For those of you who have just tuned in

March 08, 2018

The unfolding Picola District Football Netball League and AFL Goulburn Murray split contains a myriad of different storylines.

From the series of events which led to the situation, to the possible fallout arising from it, interested onlookers and affected parties across the region could be forgiven for losing track of what is actually happening.

Here is a rundown of the saga to this point.


The Picola board signed a 12-month affiliation agreement with AFL Goulburn Murray in March last year.

This brought the north-west and south-east leagues under AFL Victoria’s Community Club Sustainability Program, which meant adopting the player points system.

It also secured other services such as insurance, online competition management processes and access for players to talent pathways.


Both parties differ slightly in their view on the reasons behind the eventual split.

What is not disputed is that AFL GM initially sent the agreement to the Picola board in December last year, requesting it be re-signed and returned — or an indication given that it would not be signed — by February 12.

After a number of deadlines were missed, although one through an email failing to send which the Picola board apologised for, a meeting was set between the two parties for Monday week ago — set to be the first face-to-face meeting between them in a number of years.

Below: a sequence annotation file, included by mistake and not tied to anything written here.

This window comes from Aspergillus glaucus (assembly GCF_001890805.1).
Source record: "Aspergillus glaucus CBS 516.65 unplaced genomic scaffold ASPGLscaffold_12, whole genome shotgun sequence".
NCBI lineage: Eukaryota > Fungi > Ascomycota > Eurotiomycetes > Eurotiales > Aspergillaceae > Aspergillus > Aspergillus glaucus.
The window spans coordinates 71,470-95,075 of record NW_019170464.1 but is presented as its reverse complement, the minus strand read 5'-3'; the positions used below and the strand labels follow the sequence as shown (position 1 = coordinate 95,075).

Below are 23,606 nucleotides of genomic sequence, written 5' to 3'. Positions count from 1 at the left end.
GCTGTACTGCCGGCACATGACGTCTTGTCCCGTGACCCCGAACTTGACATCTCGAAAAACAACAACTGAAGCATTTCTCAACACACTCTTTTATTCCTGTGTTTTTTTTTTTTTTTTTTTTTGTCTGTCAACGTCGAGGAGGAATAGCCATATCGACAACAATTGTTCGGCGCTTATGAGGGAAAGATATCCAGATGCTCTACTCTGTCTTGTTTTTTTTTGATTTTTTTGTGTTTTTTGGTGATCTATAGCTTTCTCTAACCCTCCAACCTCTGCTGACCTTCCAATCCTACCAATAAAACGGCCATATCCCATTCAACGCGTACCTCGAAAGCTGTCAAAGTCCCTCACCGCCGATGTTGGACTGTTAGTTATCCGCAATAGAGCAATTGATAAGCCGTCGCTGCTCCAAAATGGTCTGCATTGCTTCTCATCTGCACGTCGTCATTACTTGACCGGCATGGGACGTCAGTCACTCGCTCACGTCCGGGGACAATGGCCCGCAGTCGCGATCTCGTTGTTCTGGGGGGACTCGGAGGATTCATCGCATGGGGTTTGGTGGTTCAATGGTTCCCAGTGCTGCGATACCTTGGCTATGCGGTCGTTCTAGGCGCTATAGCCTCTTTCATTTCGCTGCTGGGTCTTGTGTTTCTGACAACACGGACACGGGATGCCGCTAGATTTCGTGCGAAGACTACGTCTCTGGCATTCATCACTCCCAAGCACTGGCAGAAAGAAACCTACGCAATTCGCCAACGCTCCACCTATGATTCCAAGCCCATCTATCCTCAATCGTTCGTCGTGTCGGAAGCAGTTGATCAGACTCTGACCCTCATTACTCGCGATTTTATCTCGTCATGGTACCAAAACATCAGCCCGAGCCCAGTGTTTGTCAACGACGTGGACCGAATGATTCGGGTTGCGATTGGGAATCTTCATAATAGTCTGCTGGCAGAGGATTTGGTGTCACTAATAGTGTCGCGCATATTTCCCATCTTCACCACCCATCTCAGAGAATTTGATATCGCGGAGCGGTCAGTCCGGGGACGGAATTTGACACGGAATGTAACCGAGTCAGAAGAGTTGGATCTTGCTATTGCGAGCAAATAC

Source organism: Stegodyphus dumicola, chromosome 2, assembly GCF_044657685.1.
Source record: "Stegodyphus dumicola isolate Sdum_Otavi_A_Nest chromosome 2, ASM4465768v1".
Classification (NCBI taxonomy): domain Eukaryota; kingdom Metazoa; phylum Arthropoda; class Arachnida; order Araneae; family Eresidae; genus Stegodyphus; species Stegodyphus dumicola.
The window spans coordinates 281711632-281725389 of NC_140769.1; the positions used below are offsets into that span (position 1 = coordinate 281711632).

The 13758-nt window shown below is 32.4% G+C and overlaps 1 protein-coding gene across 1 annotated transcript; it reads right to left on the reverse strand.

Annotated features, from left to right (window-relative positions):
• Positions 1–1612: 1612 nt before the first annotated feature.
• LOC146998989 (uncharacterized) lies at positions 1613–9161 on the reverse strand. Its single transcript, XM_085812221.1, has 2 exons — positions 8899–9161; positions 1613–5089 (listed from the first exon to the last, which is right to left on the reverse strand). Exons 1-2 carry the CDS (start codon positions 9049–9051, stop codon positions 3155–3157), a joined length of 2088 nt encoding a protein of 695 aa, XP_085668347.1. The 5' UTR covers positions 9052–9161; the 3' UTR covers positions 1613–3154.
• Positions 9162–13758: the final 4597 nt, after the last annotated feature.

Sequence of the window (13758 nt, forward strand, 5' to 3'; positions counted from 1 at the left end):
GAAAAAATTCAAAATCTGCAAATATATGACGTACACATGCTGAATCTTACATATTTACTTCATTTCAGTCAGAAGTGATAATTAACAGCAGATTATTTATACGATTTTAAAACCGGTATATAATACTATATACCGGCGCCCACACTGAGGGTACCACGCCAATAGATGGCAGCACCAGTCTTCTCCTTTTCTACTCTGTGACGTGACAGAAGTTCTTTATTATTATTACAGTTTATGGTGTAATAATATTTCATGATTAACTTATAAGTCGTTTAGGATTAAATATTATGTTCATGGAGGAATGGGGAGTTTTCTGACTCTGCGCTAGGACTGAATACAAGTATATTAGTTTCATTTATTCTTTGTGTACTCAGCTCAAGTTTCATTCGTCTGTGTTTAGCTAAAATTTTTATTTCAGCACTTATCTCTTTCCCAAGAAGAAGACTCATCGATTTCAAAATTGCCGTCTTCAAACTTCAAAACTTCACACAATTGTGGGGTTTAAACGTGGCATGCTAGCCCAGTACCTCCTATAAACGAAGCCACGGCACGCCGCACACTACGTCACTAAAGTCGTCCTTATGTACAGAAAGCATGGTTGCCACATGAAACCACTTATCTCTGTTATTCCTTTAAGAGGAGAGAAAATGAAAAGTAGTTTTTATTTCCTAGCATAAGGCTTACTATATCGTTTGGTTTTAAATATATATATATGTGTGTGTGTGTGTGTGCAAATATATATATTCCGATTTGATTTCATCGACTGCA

AFL GM cancelled the meeting at short notice after deciding the points the Picola board wished to raise had been covered already, and then issued a final deadline of 5pm Monday, March 5, for the matter to be resolved by.

The Picola board did not indicate its intentions before 5pm (although it did have a scheduled meeting for 7pm that day), prompting AFL GM to announce the roll back of the affiliation between the Picola leagues and AFL Victoria.


The Picola leagues have been removed from AFL Victoria’s system.

They will no longer have access to its services and will no longer be bound by its governance.

Players in the leagues will also not be eligible to represent TAC Cup teams like the Murray Bushrangers or be able to take part in other pathways like the AFL GM Academy.

What now?

The Picola board has been on the front foot since the breakdown of the agreement.

A new insurance policy, as well as plans for replacement online services, have already been put into action.

Players will still be forced to see out contracts with their clubs — in essence stopping Picola league clubs poaching from other leagues and vice-versa — and serve suspensions handed down by any tribunal.

The competition is also committed to adhering to the player points system — despite having no obligation to do so — in order to further help lessen the damage to neighbouring leagues in terms of player movement.

But what remains up in the air is how many — if any — of the 17 clubs involved in the Picola leagues will choose to remain under AFL Victoria affiliation.

AFL GM has given each individual club a two-week grace period of sustained affiliation in order to make their decision, while simultaneously extending an offer to form an alternate football and netball competition for those not willing to follow the Picola board.

Players will remain in limbo until these decisions have been finalised and made public.

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